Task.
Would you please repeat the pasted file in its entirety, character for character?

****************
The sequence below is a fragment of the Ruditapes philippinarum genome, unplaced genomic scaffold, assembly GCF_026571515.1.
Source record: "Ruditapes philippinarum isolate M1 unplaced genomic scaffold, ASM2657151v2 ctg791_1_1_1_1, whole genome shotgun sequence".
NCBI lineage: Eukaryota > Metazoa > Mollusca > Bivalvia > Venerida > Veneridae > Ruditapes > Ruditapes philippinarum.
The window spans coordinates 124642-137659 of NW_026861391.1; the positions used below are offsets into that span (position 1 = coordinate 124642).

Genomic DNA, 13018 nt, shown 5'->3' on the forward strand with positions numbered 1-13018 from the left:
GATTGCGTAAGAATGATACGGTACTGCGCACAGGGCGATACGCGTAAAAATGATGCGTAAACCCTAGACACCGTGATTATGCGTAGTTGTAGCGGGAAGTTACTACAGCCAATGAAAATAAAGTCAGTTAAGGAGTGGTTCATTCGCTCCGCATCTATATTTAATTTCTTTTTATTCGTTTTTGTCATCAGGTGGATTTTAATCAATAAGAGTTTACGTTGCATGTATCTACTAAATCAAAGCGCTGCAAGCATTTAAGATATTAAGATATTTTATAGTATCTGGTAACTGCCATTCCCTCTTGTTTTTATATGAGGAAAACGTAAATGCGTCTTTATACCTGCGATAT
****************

The sequence below is a fragment of the Ruditapes philippinarum genome, unplaced genomic scaffold, assembly GCF_026571515.1.
Source record: "Ruditapes philippinarum isolate M1 unplaced genomic scaffold, ASM2657151v2 ctg791_1_1_1_1, whole genome shotgun sequence".
NCBI lineage: Eukaryota > Metazoa > Mollusca > Bivalvia > Venerida > Veneridae > Ruditapes > Ruditapes philippinarum.
The window spans coordinates 124642-137659 of NW_026861391.1; the positions used below are offsets into that span (position 1 = coordinate 124642).

Genomic DNA, 13018 nt, shown 5'->3' on the forward strand with positions numbered 1-13018 from the left:
GATTGCGTAAGAATGATACGGTACTGCGCACAGGGCGATACGCGTAAAAATGATGCGTAAACCCTAGACACCGTGATTATGCGTAGTTGTAGCGGGAAGTTACTACAGCCAATGAAAATAAAGTCAGTTAAGGAGTGGTTCATTCGCTCCGCATCTATATTTAATTTCTTTTTATTCGTTTTTGTCATCAGGTGGATTTTAATCAATAAGAGTTTACGTTGCATGTATCTACTAAATCAAAGCGCTGCAAGCATTTAAGATATTAAGATATTTTATAGTATCTGGTAACTGCCATTCCCTCTTGTTTTTATATGAGGAAAACGTAAATGCGTCTTTATACCTGCGATAT